Did you know that the world loses a language every 14 days?
Just think of all the knowledge and cultural beauty that must be slipping away every
two weeks! To combat this devastating trend, the National Geographic Society,
in conjunction with the Living Tongues Institute for Endangered Languages, has
developed a project to document and preserve the world’s linguistic diversity.
The project, called Enduring
Voices, travels to every corner of the globe, creating an enormous
database of endangered languages. They’ve even produced an interactive
map, accessible online, that shows global “hotspots” where languages
are most threatened of becoming extinct.
What’s the value of linguistic diversity, you ask? Wouldn’t
it be much more convenient, and perhaps even more peaceful, if everyone on the
planet spoke one, universal language? It turns out language and linguistic
diversity are important for several reasons. Language is used to construct and
create catalogues of knowledge about local history, culture, and environments.
Often times, specific knowledge and concepts cannot meaningfully be dissociated
from the host languages themselves, or simply translated into new languages.
Therefore, a lack of linguistic diversity can actually obstruct conceptual diversity. As a tool for
constructing knowledge, language also helps scientists learn about the
functioning of the human brain (humans, of course, are unique in their capacity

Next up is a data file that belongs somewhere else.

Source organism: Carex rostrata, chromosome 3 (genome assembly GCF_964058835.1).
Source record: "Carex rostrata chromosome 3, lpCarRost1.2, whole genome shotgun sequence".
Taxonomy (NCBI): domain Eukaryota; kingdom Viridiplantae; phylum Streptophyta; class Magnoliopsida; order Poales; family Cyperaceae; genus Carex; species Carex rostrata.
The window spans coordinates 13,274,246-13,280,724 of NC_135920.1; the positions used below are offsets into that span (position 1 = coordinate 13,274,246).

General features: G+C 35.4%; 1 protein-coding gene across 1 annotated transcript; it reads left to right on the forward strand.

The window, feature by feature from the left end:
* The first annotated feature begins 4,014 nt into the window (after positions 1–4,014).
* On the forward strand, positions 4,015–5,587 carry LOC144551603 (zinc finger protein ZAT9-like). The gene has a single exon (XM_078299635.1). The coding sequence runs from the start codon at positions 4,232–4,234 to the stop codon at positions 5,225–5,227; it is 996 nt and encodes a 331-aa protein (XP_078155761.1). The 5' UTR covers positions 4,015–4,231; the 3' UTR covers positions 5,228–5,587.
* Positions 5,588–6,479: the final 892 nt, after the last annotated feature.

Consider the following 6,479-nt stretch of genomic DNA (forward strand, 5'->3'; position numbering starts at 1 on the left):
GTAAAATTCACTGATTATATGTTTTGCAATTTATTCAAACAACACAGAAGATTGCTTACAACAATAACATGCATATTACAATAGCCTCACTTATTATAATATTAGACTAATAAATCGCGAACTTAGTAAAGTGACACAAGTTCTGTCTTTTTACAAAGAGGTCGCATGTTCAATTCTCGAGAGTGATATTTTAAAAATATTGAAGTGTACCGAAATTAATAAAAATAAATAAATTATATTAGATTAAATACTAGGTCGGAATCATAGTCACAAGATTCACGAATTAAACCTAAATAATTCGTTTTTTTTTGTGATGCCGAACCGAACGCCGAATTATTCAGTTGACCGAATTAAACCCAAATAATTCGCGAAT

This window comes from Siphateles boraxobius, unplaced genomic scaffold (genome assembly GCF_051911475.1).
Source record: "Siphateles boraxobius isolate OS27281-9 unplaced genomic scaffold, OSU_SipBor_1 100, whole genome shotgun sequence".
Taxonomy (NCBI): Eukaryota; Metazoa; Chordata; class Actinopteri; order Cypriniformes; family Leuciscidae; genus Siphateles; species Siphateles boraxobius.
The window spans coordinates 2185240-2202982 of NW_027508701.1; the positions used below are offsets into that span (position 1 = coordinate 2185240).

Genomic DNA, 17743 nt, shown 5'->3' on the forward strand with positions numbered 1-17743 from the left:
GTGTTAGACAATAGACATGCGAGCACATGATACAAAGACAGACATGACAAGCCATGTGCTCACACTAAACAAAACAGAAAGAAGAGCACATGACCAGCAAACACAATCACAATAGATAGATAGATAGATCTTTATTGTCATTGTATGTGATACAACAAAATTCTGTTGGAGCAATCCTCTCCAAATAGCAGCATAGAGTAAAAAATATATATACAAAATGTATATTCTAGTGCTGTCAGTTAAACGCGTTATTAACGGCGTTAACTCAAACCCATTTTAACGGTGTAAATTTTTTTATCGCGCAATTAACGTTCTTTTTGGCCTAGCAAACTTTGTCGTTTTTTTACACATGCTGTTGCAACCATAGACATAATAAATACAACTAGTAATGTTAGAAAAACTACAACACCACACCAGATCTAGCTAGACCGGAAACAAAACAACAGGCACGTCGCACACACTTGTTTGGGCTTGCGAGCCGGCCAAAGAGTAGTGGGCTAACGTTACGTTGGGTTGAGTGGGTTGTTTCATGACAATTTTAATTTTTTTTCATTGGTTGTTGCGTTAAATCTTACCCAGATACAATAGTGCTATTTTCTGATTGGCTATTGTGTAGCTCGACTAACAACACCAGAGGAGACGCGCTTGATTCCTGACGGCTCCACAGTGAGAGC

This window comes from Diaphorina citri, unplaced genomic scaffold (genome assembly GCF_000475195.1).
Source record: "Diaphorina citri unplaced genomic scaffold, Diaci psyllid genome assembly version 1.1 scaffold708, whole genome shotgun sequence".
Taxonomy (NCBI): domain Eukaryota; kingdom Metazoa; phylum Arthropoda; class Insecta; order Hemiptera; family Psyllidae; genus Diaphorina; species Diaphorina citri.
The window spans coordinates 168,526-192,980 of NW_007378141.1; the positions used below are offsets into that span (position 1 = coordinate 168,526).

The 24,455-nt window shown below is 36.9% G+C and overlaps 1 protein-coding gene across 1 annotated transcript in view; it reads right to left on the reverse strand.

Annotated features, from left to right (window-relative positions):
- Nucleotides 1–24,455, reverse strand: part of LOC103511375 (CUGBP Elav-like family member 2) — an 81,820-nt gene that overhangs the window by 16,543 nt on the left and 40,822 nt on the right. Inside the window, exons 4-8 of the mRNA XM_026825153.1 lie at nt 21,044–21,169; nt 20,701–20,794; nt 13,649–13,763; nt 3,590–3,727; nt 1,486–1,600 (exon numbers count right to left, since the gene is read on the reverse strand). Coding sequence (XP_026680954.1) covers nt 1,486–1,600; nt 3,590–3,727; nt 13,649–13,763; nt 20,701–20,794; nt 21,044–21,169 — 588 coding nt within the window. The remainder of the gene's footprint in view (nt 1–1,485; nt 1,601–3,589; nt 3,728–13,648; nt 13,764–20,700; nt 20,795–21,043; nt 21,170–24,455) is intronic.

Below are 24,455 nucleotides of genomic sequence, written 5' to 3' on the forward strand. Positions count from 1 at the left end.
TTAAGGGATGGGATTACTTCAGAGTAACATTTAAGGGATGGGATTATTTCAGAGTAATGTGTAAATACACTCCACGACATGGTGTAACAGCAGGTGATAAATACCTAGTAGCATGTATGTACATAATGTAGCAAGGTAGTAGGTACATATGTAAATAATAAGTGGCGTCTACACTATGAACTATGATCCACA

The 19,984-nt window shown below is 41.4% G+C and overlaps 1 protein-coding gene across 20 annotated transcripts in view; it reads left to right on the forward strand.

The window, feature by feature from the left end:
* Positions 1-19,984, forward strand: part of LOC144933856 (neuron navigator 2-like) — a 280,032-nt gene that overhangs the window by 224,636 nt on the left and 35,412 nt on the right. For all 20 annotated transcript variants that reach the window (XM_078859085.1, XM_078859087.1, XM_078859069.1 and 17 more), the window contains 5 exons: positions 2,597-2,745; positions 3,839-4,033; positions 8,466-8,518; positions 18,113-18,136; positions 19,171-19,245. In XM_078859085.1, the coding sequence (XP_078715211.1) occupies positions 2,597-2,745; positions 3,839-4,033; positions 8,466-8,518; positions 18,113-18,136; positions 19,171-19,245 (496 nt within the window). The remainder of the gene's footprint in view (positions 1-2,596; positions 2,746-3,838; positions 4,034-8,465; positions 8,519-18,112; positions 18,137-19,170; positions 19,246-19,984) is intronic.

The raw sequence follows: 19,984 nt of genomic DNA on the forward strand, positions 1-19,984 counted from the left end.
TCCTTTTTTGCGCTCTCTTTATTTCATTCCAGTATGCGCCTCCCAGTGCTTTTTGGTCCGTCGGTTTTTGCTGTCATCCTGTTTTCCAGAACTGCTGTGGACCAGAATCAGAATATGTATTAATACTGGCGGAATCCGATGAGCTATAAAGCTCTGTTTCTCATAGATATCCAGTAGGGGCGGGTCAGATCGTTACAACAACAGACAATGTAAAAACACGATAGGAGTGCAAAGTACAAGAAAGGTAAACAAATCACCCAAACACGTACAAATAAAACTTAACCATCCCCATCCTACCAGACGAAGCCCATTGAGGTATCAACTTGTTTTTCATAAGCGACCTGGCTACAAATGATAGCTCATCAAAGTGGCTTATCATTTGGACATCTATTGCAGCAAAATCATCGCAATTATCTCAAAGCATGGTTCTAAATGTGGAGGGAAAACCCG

for language). Like many things, though, it is often only after a language is lost and forgotten that its true importance is
realized. Check out the Enduring
Voices website to learn more about language and for a glossary of
Here’s one quote from the website that I found particularly
interesting: “Language defines a culture,
through both the people who speak it and what it allows speakers to say.”
Do you agree that language defines a culture?
My first reaction was that language is not the only thing
that defines a culture. My grandmother, for example, immigrated to the United States at the turn of the century from
what was then part of the Persian Empire (currently northwestern Iran–click here for a map and more details about the Assyrians). Flash forward to today, and I lack the ability to spit out
even one sentence in her native Assyrian tongue. Despite
my linguistic handicap, I still feel connected to her culture in many ways.
From food, to games, to moral values and cultural practices; there are many
links that bind me to my Assyrian past. Then again, are they anything without
language? Would the rich, soul-warming stew I’ve grown to know as “khurush”
really be any different than any other rich, soul-warming stew if it did not
have its distinct Assyiran title? I don’t know. It’s a tough question to answer.
I’d love to hear your thoughts and opinions!